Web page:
In a little-noted comment at his town hall meeting at Northern Virginia Community College this week, President Obama called for raising the cap on wages subject to Social Security taxes. It’s an issue worth exploring in depth, since raising the cap would put a big dent in the long-term financial imbalance in the nation’s senior citizen retirement program.
An exploration of the tax cap issue is also important for its social implications. It reveals the economic significance of rising income inequality in the U.S., and how rising inequality has contributed to the long-term government budget crisis that is now dominating the nation’s politics.
The Social Security payroll tax of 6.2 percent is currently levied on wages up to $106,800 a year, which is matched by employers (although most economists view the employer match as wages foregone, not a tax on employers). The cap was set in 1984 and is indexed for inflation.
At first glance, the politics of raising the cap are not much different than eliminating the Bush-era tax cuts on individuals earning over $200,000 a year and households earning over $250,000 a year. While Democrats and the bipartisan presidential fiscal commission see raising the cap as key to any Social Security fix, anti-tax Republicans are steadfastly opposed.
House Budget Committee Chairman Paul Ryan, R-Wis., was asked by a questioner at a town hall meeting in his district this week why he didn’t support higher taxes on the rich, especially given the rise in income inequality in this country. The questioner drew cheers. “We do tax the top,” Ryan responded. “if you tax them, that is going to hurt job creation.” That answer drew boos.
Some newer members of the House Republican caucus, perhaps reading the polls that show strong support for increasing taxes on well-off Americans, are refusing to draw a line in the sand when it comes to Social Security taxes. At his Illinois town hall meeting freshman Rep. Bob Dold was asked specifically if he would support raising the cut-off for Social Security taxes from its current level to $200,000. “I think it’s certainly something we should take [a look at] with raising the age,” he said.
A history lesson and a few facts are in order. In 1983, a commission headed by future Federal Reserve Board chairman Alan Greenspan reached a bipartisan compromise that was soon signed by President Ronald Reagan. It saved Social Security for the Greatest Generation just as those Americans were entering retirement. The deal gradually raised the payroll tax rate, indexed the ceiling on income subject to taxation, and lifted the retirement age to 67 – but not until the middle part of the Baby Boom was scheduled to enter its golden years.
The deal was a spectacular success. Not only did it save Social Security for the World War II generation, by the end of the 1990s Social Security was generating huge surpluses for the government, which continue to this day, even as the income tax cuts enacted in 2001 and 2003 sent that money back out the door.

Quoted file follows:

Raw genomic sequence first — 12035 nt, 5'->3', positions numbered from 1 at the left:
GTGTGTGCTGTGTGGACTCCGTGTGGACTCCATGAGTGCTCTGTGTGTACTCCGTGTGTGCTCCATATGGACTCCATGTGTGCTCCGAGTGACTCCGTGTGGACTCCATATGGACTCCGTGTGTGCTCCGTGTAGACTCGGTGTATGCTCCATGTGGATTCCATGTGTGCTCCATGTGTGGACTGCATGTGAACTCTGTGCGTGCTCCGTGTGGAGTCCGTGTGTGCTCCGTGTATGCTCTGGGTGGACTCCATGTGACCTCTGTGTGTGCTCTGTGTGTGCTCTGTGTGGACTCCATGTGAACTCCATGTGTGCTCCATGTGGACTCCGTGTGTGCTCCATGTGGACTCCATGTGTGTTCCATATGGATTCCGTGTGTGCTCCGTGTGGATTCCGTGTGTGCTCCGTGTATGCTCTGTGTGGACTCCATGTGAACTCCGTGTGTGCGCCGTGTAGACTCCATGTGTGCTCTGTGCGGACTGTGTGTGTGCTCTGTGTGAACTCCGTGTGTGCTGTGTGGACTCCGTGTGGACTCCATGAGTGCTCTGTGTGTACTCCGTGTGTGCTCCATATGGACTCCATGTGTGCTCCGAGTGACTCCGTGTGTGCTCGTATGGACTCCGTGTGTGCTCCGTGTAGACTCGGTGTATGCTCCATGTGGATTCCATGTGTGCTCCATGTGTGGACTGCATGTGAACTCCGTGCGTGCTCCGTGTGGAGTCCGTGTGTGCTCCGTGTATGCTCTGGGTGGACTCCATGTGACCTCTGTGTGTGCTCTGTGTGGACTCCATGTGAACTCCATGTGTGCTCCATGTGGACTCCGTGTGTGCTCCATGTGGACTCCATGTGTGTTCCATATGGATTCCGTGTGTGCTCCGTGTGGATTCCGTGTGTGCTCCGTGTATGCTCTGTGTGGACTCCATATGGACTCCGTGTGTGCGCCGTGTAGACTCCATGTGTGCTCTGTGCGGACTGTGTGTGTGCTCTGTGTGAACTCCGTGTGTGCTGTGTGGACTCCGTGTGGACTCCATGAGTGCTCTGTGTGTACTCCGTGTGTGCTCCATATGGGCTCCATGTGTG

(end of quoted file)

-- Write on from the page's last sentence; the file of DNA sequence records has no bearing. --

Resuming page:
A least-noted aspect of that ’83 plan had to do with the level of wages subject to taxation. The cap was designed to hit about 90 percent of all wage and salary income (interest, dividends and capital gains are not subject to the payroll tax). The architects of the compromise calculated the revenue would be sufficient to maintain the system for the next 75 years, or to 2058. That was about the time when the last of the 77 million Baby Boomers would be lowered to a place where they could no longer draw benefits.
But a funny thing happened on the way to the future. Though the cap rose with inflation, the total amount of wages subject to the tax did not. As more and more of the total income pie went to high earners, less and less of total wages wound up being taxed. In fact, by 2008, the total share of wages subject to taxation had fallen from 90 percent to 83.8 percent of the total. Actuaries at the Social Security Administration, in an email response, said they estimate the total this year will be 83.6 percent of the total.
It’s also important to note that this declining share of taxed income wasn’t caused by more people earning salaries above the cap. According to SSA data, about 6.3 percent of all wage and salary workers in 1983 had earnings above the cap. By 2008, that had fallen to 6.0 percent. In other words, fewer people are earning a bigger share of total income.
I asked the actuarial office what the cap would have to be today to have the tax hit 90 percent of all wages, the benchmark anticipated by Alan Greenspan, Ronald Reagan, the late Sen. Pat Moynihan, D-N.Y., and the other architects of the 1983 compromise. “$191,100,” the office replied with its customary precision. “If the increase began in 2012 and was fully phased in by 2017, the estimated trust fund exhaustion year would be 2049.”
According to the last Social Security trustees’ report, the current data for the trust fund’s exhaustion is 2037. Clearly, raising the tax cap won’t solve all Social Security’s 75-year imbalance. But if the nation is committed to the goal of maintaining a stable income floor for all senior citizens, regardless of how well they did during their working years, then raising the cap is a good place to start, especially given the rise in income inequality in the U.S. over the last 30 years.
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